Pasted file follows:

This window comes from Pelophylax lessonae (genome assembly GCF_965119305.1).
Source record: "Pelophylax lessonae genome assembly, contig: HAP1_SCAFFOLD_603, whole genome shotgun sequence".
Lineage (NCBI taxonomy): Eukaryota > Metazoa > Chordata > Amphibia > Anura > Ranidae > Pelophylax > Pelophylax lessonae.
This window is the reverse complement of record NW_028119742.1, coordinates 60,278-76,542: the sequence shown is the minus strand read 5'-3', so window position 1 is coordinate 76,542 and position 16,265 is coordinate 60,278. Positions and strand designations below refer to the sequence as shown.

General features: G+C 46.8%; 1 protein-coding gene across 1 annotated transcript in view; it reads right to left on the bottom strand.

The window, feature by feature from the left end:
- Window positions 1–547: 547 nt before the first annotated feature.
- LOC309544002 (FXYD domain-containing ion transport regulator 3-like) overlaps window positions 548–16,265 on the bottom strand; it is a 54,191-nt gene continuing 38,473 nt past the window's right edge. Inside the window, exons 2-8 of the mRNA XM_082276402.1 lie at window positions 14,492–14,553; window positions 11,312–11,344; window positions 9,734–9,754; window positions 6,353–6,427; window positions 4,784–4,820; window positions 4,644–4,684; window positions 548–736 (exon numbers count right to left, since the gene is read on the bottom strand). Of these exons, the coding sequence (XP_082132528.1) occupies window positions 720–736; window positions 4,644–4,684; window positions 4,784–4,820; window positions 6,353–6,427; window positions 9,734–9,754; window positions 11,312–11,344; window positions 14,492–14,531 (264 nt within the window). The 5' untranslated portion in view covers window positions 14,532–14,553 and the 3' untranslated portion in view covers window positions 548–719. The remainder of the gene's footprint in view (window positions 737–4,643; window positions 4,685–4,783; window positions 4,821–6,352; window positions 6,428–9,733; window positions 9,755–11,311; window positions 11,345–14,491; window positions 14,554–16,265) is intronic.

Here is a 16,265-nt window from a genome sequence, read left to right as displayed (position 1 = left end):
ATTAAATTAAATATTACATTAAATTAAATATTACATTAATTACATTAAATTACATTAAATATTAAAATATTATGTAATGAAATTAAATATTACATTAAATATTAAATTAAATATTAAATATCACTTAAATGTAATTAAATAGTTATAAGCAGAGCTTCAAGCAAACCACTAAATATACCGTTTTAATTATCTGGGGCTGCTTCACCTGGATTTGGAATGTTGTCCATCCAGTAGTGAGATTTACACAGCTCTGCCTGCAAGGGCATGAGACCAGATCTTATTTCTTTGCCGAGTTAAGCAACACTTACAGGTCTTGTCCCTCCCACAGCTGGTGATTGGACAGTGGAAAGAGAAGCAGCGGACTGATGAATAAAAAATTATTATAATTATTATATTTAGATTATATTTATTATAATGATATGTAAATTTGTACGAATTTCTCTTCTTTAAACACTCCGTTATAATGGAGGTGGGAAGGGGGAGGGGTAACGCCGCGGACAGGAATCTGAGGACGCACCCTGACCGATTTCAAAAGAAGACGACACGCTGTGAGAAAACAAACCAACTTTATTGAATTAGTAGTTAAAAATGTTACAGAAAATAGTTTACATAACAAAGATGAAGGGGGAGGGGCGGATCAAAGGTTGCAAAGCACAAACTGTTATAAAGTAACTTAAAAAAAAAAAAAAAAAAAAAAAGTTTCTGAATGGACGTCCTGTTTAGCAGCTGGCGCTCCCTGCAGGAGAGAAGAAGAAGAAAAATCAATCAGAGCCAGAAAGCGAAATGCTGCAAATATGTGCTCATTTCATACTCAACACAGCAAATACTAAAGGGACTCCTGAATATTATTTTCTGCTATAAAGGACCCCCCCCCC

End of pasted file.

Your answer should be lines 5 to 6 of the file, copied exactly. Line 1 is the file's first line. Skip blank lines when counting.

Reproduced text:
General features: G+C 46.8%; 1 protein-coding gene across 1 annotated transcript in view; it reads right to left on the bottom strand.

The window, feature by feature from the left end: